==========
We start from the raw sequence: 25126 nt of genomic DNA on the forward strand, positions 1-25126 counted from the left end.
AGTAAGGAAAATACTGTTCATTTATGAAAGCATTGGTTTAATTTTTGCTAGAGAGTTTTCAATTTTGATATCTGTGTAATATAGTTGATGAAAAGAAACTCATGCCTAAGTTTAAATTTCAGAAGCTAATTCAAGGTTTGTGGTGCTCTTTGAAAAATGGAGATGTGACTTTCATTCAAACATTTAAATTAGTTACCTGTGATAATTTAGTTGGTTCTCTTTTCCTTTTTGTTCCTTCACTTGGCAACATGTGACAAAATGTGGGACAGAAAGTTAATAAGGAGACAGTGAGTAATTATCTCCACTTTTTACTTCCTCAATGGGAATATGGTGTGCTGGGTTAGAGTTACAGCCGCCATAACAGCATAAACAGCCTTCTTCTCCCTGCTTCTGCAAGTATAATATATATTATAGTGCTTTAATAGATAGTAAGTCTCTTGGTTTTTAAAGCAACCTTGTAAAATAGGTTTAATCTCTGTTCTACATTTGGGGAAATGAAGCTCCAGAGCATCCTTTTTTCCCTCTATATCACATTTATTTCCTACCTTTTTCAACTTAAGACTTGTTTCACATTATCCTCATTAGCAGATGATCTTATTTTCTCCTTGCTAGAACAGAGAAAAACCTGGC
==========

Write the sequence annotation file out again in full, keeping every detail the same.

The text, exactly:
We start from the raw sequence: 25126 nt of genomic DNA on the forward strand, positions 1-25126 counted from the left end.
AGTAAGGAAAATACTGTTCATTTATGAAAGCATTGGTTTAATTTTTGCTAGAGAGTTTTCAATTTTGATATCTGTGTAATATAGTTGATGAAAAGAAACTCATGCCTAAGTTTAAATTTCAGAAGCTAATTCAAGGTTTGTGGTGCTCTTTGAAAAATGGAGATGTGACTTTCATTCAAACATTTAAATTAGTTACCTGTGATAATTTAGTTGGTTCTCTTTTCCTTTTTGTTCCTTCACTTGGCAACATGTGACAAAATGTGGGACAGAAAGTTAATAAGGAGACAGTGAGTAATTATCTCCACTTTTTACTTCCTCAATGGGAATATGGTGTGCTGGGTTAGAGTTACAGCCGCCATAACAGCATAAACAGCCTTCTTCTCCCTGCTTCTGCAAGTATAATATATATTATAGTGCTTTAATAGATAGTAAGTCTCTTGGTTTTTAAAGCAACCTTGTAAAATAGGTTTAATCTCTGTTCTACATTTGGGGAAATGAAGCTCCAGAGCATCCTTTTTTCCCTCTATATCACATTTATTTCCTACCTTTTTCAACTTAAGACTTGTTTCACATTATCCTCATTAGCAGATGATCTTATTTTCTCCTTGCTAGAACAGAGAAAAACCTGGC